A mortuary drawer slides open revealing a naked female corpse, crudely stitched following an autopsy. For the wide-eyed anti-hero, this provokes a frantic call to investigate if the dead woman might be his estranged mother.
A story of potential rehabilitation – Kogler (newcomer Thomas Schubert) is a teenage killer on licence to an undertaker from a juvenile detention centre – Breathing doesn’t hammer home its theme of new life through death. Instead, it focuses on a young man with a Year Zero outlook: depressed and isolated, yet street-wise and cold as ice.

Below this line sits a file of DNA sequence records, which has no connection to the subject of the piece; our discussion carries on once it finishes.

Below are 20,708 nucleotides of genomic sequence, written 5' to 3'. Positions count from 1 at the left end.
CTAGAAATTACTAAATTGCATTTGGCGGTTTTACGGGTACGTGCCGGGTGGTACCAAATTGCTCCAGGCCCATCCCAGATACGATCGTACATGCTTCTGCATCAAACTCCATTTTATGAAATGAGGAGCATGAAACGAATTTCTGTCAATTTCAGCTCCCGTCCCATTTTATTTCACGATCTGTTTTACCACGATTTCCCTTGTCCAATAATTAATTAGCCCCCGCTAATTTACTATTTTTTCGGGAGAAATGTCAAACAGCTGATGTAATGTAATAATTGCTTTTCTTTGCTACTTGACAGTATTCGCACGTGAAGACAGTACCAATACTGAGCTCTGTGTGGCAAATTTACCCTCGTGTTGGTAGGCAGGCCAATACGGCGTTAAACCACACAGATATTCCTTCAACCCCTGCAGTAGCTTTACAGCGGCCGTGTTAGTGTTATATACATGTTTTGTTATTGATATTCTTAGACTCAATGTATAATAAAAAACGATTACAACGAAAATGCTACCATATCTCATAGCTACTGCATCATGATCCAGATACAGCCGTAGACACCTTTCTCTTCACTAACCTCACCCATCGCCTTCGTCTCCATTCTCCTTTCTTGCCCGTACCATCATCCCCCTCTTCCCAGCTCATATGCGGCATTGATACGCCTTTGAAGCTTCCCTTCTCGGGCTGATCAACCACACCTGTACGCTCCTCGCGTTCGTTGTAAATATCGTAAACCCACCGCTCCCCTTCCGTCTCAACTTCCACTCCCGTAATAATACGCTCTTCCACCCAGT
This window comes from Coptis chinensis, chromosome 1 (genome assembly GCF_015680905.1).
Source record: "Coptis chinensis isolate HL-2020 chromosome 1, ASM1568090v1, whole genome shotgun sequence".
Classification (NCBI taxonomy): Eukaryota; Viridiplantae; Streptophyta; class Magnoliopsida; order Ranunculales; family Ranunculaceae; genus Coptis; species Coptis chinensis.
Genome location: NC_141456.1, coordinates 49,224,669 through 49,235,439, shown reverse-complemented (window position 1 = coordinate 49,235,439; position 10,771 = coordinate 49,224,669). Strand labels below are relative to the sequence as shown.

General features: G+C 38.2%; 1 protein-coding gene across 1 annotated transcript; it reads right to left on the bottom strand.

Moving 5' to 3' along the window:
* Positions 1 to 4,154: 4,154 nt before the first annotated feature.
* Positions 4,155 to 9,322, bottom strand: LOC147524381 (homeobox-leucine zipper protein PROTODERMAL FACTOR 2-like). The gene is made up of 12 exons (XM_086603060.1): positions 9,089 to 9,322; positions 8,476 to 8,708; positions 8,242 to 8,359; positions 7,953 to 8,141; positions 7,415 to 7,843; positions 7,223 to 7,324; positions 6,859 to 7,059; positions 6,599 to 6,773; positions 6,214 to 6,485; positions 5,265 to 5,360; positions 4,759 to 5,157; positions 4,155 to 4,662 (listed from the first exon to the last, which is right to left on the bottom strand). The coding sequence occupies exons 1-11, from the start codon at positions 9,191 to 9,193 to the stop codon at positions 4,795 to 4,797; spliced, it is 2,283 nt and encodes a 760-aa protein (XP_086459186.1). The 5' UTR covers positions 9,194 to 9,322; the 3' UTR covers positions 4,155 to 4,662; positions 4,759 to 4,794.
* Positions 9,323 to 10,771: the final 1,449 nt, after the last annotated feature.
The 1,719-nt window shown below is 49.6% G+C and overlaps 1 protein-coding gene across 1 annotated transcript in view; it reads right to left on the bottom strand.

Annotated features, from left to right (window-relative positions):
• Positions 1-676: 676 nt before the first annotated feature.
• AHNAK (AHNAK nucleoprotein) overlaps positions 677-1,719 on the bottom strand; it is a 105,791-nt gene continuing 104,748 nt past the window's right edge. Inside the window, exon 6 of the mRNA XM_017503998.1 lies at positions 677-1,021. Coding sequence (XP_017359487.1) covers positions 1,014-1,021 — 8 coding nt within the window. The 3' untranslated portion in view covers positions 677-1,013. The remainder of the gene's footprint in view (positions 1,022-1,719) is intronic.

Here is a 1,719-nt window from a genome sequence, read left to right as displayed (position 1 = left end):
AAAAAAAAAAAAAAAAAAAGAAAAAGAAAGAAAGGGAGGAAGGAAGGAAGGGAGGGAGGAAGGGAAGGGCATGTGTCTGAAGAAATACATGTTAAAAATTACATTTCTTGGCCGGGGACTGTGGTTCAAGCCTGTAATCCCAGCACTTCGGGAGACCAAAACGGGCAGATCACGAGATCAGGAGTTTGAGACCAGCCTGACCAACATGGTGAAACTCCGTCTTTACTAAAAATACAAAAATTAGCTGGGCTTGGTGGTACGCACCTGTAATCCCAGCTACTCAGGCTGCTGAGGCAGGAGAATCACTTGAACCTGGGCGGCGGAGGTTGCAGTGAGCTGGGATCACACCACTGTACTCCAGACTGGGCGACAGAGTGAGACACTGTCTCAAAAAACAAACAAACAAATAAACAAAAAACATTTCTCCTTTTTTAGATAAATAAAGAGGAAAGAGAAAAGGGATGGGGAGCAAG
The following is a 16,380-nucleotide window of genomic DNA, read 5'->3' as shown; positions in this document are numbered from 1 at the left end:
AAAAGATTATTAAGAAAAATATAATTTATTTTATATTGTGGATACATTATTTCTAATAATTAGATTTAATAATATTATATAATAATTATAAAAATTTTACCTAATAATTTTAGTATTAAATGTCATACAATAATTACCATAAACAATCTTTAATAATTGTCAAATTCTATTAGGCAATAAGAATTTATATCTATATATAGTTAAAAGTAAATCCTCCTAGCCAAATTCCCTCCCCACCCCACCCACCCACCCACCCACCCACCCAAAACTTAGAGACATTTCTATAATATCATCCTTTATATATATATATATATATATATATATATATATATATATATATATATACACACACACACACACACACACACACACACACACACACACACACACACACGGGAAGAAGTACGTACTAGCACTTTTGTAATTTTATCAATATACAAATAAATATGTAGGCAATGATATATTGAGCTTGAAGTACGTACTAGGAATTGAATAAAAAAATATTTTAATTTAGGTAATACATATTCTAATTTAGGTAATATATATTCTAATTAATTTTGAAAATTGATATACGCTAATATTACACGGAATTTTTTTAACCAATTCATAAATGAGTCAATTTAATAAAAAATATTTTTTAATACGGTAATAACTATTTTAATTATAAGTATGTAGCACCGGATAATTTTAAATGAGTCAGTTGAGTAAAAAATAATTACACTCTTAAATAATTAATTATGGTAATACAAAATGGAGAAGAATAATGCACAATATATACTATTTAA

Crashing into others’ grief and seeing the dead at close quarters, Kogler reconnects with his deeply suppressed common humanity; his is a life interrupted. He needs a chance to experience the world, and find companionship and romance.
A tale that dares to suggest that anyone (and everyone) might be redeemed, Breathing considers the brisk business of death and, in Kogler, proposes that where his old life ended, his new one has begun. A haunting account of renewal and forgiveness, this is a gem.